As such, the information and facts surrounding the nondisclosure must be kept confidential, which means hiring an Attorney and not a CPA to handle the preclearance submission.

OVDP Denials are on the Rrise

OVDP preclearance denials are on the rise. This is mainly because in accordance with FATCA, more than 110 countries and 300,000 foreign financial institutions have agreed to report US account holder information to the IRS.

Just because Foreign Financial Institutions does not mean the IRS already has your information, but the chances of them having it are higher than it would’ve been pre-FATCA. In preparing your preclearance letter, typically your attorney will ask you questions, and many of those questions may have a hint of criminality to them — especially when it involves willfulness and the knowing or reckless disregard of non-reporting of foreign accounts.

OVDP Denials

While the majority of OVDP submissions are accepted, not all of them are. There is no way to know whether your submission will be accepted until you make a preclearance submission.  While up until recently a preclearance submission was almost automatic, times have changed.

More and more foreign financial institutions have jumped on the FATCA bandwagon and the chances of the IRS already having your information (which would lead to a preclearance denial) has increased.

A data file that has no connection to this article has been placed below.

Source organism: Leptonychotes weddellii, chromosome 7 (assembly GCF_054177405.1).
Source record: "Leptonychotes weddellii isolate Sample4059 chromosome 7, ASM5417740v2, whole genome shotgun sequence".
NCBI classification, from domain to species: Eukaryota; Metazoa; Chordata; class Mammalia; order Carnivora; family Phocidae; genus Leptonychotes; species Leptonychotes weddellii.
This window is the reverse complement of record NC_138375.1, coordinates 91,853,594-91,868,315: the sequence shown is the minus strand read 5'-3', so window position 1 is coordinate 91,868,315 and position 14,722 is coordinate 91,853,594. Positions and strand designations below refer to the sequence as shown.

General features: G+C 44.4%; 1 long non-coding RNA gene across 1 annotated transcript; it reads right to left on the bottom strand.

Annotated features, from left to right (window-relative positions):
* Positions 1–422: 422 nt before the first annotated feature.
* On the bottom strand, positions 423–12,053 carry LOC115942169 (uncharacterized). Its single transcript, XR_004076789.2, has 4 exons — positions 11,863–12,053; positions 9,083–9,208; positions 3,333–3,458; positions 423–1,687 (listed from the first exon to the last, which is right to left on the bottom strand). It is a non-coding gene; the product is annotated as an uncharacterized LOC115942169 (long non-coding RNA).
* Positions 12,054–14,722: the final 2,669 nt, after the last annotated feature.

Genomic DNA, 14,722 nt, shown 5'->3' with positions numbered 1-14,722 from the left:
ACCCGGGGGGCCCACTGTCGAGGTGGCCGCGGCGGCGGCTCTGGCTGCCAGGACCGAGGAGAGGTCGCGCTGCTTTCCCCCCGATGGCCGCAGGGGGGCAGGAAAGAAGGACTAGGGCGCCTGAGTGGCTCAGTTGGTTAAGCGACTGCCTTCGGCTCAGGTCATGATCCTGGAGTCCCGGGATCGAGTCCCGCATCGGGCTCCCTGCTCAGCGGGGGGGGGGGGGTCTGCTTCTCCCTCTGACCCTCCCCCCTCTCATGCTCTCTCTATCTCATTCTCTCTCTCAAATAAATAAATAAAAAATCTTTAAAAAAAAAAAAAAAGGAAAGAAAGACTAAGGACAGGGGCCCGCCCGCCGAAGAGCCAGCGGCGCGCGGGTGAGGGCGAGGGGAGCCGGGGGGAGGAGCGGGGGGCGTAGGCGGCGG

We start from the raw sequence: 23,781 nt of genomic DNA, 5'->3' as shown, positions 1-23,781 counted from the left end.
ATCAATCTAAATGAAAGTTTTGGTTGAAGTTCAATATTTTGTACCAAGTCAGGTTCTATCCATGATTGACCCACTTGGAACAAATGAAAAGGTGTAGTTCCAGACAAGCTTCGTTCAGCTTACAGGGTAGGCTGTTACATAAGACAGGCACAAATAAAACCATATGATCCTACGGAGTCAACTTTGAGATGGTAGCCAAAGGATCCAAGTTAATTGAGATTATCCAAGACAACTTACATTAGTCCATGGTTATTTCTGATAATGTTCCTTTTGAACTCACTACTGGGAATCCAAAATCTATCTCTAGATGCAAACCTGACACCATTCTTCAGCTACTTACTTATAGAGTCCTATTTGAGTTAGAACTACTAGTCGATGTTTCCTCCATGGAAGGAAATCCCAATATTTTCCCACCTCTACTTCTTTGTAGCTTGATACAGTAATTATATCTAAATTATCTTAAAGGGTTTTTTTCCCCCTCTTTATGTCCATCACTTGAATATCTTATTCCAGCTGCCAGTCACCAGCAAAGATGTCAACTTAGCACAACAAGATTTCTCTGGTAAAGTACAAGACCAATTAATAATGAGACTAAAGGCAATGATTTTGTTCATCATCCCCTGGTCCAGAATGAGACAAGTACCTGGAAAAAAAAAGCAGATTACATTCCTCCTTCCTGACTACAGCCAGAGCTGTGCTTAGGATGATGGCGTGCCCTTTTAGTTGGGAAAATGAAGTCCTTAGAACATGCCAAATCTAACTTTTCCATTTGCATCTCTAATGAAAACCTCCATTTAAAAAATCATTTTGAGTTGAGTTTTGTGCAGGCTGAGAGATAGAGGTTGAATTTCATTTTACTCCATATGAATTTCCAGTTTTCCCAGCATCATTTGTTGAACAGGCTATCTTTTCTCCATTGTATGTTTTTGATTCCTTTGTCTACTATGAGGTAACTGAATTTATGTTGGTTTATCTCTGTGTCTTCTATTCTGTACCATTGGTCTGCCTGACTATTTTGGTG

Is Your Information Compromised?

If you used a CPA, than the answer is yes. It is impossible to know whether you will be audited or not as a result of your preclearance denial. But, the IRS agent will know that you already submitted a preclearance letter, and that it was submitted through a CPA — which means the agent can access that information either from you or the CPA

Therefore, if you are audited in the future, your CPA may be asked to provide any information that you provided to the CPA regarding the nondisclosure of foreign accounts. Alternatively, you may be asked to provide the information that the CPA sent to you and/or information you sent to the CPA.

Protect Yourself – Use Experienced Counsel

Making an affirmative representation that you are out of compliance with the IRS is a serious situation. It is important to use an attorney to ensure that you have the attorney-client privilege intact involving any of this information that you are providing to the IRS.

Denied OVDP – Already Under IRS Investigation?